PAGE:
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#33 JOEinCO

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Posted 28 February 2019 - 11:16 AM

The title says "What is the best collimator for the money".

 

Price-dependent, my vote - hands down - goes for a Cheshire followed by a star. waytogo.gif 


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#34 csrlice12

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Posted 28 February 2019 - 11:22 AM

Living next door to Vic Menard....


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#35 gnowellsct

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Posted 02 March 2019 - 09:55 PM

The Takahashi collimation scope is IMO one of the best.  No laser required.  You are lining up with the center of an optical eyepiece.  I'm not sure it's possible to do better.  The Takahashi collimation scope frequently discovers small errors in the best laser scope alignments.  It's $300 but if you want the best collimator for the money I think that's the one.  

 

Greg N



#36 stanlothrop

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Posted 03 April 2019 - 08:09 PM

I'm starting to get a handle on colimating my 10" Skywatcher by using my 2.5x barlow with a colimated laser but I still need some kind of sight tube.

I'm not sure which sight tube I should get, 1 a used tactron (on C.N.classifides) or 2 a new astrosystems light pipe, both about the same price.

 

My views seem sharp but I've never had good enough seeing to star test over about 130x  The secondary looks good through my home made colimation cap?

 

This is my first real telescope ( F4.7 collapsible ) with which I have had at least 20 sessions in the last year since I got it. The clayford focuser has 1.5" travel and extends about 1/4" into the OTA at mid focus.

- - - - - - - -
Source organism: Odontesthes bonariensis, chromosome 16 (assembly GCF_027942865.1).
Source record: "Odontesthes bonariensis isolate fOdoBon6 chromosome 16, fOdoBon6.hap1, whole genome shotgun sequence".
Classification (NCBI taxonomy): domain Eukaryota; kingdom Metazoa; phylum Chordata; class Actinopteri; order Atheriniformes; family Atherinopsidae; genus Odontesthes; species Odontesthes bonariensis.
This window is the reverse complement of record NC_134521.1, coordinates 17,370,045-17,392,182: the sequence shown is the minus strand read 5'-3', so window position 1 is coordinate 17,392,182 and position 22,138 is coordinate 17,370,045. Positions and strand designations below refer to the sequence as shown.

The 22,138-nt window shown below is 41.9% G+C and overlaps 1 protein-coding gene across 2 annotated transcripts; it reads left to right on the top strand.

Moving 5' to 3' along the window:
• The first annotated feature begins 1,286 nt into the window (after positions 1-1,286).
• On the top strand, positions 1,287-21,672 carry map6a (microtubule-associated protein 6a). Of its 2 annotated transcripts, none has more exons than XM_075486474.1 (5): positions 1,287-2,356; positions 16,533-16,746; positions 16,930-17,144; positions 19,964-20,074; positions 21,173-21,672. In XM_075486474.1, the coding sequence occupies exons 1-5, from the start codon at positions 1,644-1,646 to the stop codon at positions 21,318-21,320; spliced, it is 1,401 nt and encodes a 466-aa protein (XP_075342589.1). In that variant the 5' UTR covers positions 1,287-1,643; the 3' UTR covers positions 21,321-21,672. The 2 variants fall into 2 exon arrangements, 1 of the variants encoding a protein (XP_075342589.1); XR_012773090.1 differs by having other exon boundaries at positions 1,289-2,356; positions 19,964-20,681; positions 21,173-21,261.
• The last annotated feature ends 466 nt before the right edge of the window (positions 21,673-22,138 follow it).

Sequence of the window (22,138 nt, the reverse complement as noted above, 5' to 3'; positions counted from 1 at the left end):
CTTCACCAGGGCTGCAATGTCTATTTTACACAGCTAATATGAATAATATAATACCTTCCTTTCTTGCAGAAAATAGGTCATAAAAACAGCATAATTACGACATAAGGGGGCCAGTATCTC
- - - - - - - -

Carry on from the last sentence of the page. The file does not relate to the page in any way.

If anyone has an opinion on which multi tool is better, or any other suggestions your advice would be most appreciated

 

Thank you so much. You guys are very helpful.

 

EP's Baader, 31mm (72 degree) 17.5 Morpheus, Celestron 9mm X Cel LX and Lumions 2" 2.5x barlow 

 

Having lots of fun Clear Sky's



#37 sg6

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Posted 04 April 2019 - 09:41 AM

The "best" is the one that words for you. That is the aspect that gets forgotten, with or without budget limitations.

 

If you are in a club politely ask around and just gather information.

 

Reads that you should be able to adjust your laser to get it central, if so then give that a try. Usually a basic V block is required just so it sits correctly for you to rotate it. Probably going to take half an hour or more to work it all out.

 

Then comes does the now collimated laser sit correctly in the focuser. That I suspect could be a problem if it is poorly located.

 

Know anyone who does wood turning?

Get a fancy collimation cap made. Lower section should fit snugly in the focuser (1.25" eyepiece) then a slight lip to butt against the focuser tube and a central hole to view through. Here I bought some plugs from Astroboot and all the 1.25" ones have a central 3mm hole. Perfect as a collimation cap. Called "posh plug" on the astroboot web site in case you are in UK or EU, and want to have a look. Not worth the postage etc if in the US. But ideal (accidental) items for such.

 

For Stanlothrop (Victoria club??) I suggest either a simple collimation cap if it proves accurate enough or a cheshire. You want something that is quick and easy. A collapsable newtonian will I guess need checking just about every time, hence the quick and easy aspect.



#38 Starman1

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Posted 04 April 2019 - 09:58 AM

I'm starting to get a handle on collimating my 10" Skywatcher by using my 2.5x barlow with a collimated laser but I still need some kind of sight tube.

I'm not sure which sight tube I should get, 1 a used Tectron (on C.N.classifieds) or 2 a new Astrosystems light pipe, both about the same price.

 

My views seem sharp but I've never had good enough seeing to star test over about 130x  The secondary looks good through my home made collimation cap?

 

This is my first real telescope ( F4.7 collapsible ) with which I have had at least 20 sessions in the last year since I got it. The Crayford focuser has 1.5" travel and extends about 1/4" into the OTA at mid focus.

 

If anyone has an opinion on which multi tool is better, or any other suggestions your advice would be most appreciated

 

Thank you so much. You guys are very helpful.

 

EP's Baader, 31mm (72 degree) 17.5 Morpheus, Celestron 9mm X Cel LX and Luminos 2" 2.5x barlow 

 

Having lots of fun Clear Sky's

If you have a 2" focuser, get a 2" sight tube (e.g. Astrosystems Light Pipe or Catseye TeleTube) to eliminate one possible source of registration error--the adapter.